Mark and Larry have fun listening to all their favorite music at the Steppenwolf concert. What a great time, they tell each other. They grab the bus home, part ways and sneak back up into homes and bedrooms. And lived happily ever after.
Well, that might be a stretch but heck, at least they lived.
Remember kids. Video games are fun. But real life is funner!
Retail people are smart because it’s such a competitive space, but they are also “people” people – and it’s a good combination. The National Retail Federation’s Big Show celebrated its 100th anniversary but didn’t look a day over two years from now. Seriously, what is this? Star Trek or something? Smart and social is an excellent combination for innovation, excitement and optimism as you can see in Netezza’s video series from the event.
Fortunately for me, the Netezza team pitched in and did an exceptional job in the “talent” department. Special thanks to Karina Bernier, the talented young broadcast interviewer and producer who set up and did many of the interviews. The camera, lighting, sound and editing team – i.e. me – wrapped up business and packed up all the gear at the Javit Center by 5:25 p.m. on Tuesday. for a 6:00 p.m. train. Everybody within a mile radius was hailing a cab to in a desperate effort to fool time and avoid The Big Storm and The Commute From Hell. I ran walked and crawled from Javit to Penn Station carrying lighting equipment, a tripod, a metal suit case containing microphones and cameras, a briefcase containing two computers and my suitcase.
Unfortunately for me, I didn’t get there until 6:05 p.m. Not only that, the high speed Amtrak Acela train was late. Wait a second, that’s good. Yessss.
And one of the many, many warm, kind, generous New Yorkers saw me covered in flop sweat at the train station and helped me with my gear and with a few gentle laughs.
It’s all true. I love retail people, and I love New York.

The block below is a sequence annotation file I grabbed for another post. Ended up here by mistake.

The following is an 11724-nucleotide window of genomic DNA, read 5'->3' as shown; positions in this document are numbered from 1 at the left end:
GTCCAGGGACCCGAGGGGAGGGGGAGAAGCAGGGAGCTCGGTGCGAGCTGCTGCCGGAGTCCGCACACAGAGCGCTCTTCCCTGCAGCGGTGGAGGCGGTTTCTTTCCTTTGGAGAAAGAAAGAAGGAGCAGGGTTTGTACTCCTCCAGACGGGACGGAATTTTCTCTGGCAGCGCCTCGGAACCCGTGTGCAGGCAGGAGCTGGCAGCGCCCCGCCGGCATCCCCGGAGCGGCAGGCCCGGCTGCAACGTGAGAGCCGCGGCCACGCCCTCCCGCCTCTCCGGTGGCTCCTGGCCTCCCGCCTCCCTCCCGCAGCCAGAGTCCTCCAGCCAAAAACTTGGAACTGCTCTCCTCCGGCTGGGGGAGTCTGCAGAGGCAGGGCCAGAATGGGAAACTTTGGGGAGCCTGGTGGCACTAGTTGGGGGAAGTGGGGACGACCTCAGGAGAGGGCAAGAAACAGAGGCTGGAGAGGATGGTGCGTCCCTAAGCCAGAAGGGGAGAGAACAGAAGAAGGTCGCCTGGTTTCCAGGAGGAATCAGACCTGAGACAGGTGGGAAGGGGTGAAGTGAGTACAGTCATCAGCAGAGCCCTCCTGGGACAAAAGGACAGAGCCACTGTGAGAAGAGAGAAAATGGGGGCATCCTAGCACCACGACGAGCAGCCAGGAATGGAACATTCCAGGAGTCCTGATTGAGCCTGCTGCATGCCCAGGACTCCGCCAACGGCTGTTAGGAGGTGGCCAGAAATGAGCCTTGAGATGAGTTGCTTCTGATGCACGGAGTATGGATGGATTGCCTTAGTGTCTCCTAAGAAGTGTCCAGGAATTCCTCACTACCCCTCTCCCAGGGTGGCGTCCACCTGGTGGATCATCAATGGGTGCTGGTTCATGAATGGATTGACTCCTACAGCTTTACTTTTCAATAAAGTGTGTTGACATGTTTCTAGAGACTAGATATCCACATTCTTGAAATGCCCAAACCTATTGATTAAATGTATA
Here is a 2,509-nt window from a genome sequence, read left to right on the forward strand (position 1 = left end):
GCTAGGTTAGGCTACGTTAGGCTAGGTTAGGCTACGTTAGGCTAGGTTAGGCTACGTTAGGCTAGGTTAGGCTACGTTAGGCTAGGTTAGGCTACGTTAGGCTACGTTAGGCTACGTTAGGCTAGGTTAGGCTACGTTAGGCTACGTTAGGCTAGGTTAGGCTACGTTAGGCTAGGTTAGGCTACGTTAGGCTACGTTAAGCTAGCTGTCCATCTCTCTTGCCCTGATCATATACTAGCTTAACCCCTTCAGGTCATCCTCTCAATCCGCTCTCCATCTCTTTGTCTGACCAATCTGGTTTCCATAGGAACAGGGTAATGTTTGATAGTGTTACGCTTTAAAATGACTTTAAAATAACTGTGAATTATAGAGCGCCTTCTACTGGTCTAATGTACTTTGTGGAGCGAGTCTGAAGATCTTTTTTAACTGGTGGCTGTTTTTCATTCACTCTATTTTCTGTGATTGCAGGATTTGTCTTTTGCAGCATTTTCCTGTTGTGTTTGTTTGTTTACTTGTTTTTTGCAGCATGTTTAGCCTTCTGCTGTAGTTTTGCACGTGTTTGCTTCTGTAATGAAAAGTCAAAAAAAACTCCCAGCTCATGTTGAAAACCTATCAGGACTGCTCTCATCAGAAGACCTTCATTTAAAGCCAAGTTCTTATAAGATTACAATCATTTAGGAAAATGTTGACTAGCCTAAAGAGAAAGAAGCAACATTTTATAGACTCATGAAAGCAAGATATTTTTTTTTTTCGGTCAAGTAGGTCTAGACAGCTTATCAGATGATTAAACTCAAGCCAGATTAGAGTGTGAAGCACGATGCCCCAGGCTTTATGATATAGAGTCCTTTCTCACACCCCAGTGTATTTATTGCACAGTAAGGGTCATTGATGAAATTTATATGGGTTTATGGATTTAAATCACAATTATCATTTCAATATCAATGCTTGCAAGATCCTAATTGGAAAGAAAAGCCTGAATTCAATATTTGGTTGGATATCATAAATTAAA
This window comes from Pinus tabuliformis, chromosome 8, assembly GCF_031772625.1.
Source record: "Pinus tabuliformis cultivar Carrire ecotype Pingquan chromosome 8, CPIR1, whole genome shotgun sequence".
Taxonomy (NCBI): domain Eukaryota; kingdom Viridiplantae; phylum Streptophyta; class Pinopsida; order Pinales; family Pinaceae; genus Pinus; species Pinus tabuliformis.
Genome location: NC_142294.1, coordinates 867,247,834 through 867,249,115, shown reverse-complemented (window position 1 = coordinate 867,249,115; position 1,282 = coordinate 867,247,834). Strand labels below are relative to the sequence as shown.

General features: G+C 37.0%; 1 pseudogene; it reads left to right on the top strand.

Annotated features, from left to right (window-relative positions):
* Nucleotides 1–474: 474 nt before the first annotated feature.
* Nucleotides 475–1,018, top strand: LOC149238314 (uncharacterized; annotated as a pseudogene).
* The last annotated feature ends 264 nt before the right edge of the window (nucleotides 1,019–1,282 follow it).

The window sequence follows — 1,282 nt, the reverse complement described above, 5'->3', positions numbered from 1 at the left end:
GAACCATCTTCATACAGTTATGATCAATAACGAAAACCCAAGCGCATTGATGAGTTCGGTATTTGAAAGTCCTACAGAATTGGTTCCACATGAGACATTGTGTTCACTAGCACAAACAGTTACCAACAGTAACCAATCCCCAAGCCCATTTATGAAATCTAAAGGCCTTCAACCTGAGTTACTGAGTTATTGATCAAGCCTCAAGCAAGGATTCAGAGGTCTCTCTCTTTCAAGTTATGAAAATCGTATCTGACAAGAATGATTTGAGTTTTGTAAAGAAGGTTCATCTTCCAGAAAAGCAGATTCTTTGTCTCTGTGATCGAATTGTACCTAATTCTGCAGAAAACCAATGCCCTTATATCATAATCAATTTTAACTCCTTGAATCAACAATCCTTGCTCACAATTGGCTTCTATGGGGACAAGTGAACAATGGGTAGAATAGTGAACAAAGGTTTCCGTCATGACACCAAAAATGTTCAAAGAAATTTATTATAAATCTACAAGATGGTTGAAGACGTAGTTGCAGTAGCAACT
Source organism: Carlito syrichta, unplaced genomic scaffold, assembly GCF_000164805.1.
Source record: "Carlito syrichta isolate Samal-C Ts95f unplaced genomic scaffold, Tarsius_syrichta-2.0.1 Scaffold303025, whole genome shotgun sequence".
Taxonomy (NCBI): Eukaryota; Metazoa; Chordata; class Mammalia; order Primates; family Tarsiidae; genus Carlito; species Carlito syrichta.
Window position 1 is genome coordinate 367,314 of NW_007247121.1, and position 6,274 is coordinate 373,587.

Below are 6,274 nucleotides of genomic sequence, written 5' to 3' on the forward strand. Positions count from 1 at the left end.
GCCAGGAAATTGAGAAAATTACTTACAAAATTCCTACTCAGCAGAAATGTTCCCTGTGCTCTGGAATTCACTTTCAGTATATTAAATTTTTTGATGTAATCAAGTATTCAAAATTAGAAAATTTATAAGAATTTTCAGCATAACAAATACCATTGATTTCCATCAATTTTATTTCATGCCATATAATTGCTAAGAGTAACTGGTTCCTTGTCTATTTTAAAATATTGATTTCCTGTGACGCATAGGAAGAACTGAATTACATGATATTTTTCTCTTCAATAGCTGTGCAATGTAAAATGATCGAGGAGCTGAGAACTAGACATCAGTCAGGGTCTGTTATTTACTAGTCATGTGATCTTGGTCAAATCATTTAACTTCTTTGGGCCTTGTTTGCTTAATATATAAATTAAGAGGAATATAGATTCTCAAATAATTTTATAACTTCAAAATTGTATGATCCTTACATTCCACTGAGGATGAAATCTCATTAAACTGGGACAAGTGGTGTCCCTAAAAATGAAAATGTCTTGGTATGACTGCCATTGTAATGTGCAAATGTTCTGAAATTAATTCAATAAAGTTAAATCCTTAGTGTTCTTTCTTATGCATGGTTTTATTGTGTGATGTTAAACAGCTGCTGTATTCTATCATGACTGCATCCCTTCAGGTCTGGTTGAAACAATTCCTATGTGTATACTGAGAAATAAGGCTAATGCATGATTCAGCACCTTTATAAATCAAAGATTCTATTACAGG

I’ve been working at Netezza for six months now and I’m finally getting my head around data warehousing, analytics, “big data,” predictive analytics and so forth. It’s been a challenge, frankly, to get smart enough about this stuff to actually say anything publicly about it.
When I was young and dumb six months ago, too bad I didn’t access to some smart, easy-to-understand videos comparing Netezza TwinFin and Oracle Exadata that show how key differences result in two very different products with different capabilities.
If you are a friend or relative or total stranger or anyone else for that matter and still have no idea what Tim’s company does, you can learn about Netezza by viewing the three concise videos we just produced at http://netezza.com/compare. It explains the differences between Netezza’s technology and our competitor Oracle Exadata.
I’m a fan of Apple because their technology is easy to set up and use, incredibly powerful — and respects your intelligence. After six months at the company I can now say with informed confidence – same with Netezza.
I almost forgot to mention that the narrator for these videos also did the VO for the Scuderi Engine video that went viral a few years ago after I posted it on YouTube. I cracked up when I heard his voice. Not because it was funny in a hah hah way. The guy is good. More of a “when universes collide” kind of thing.
James Stockdale was parodied as a senile buffoon after asking what at least seemed to be an obvious question: “Who am I and what am I doing here? during the 1992 vice-presidential debate. But Stockdale was no idiot. He was a war hero in Vietnam and held the distinction of being the highest ranked naval officer taken as a prisoner of war there. The question he asked that night is as relevant to you or me today as they were to the late vice-admiral, and not as easy to answer as you might expect at first blush. Who am I, and what am I doing here?
My friend Doug Haslam has talked about the “Stockdale question” in the context of PR and I give him credit for doing so. Now that every concept or idea ever concieved is footnoted somewhere on the web, practically nothing seems original any more, so forgive me. We all now know that original thoughts are few and far between. Creativity is expressed mostly in mashups these days – combinations of existing technologies and concepts in exciting new ways. And that’s OK by me, because even if we’ve used up all the ideas once, the combinations are endless.
Who I am is a content enabler. I work with a short list of clients who I respect, I find out what they know best and gets them excited, and I help them tell their own stories. What I am doing here is talking about stuff I’ve learned over the years, months, days, weeks, and earlier today. In the interest of focus and in the context of my personal background and interests, it’s about communications, media, social media and public relations. That’s who I am and what I’m doing here. How about you?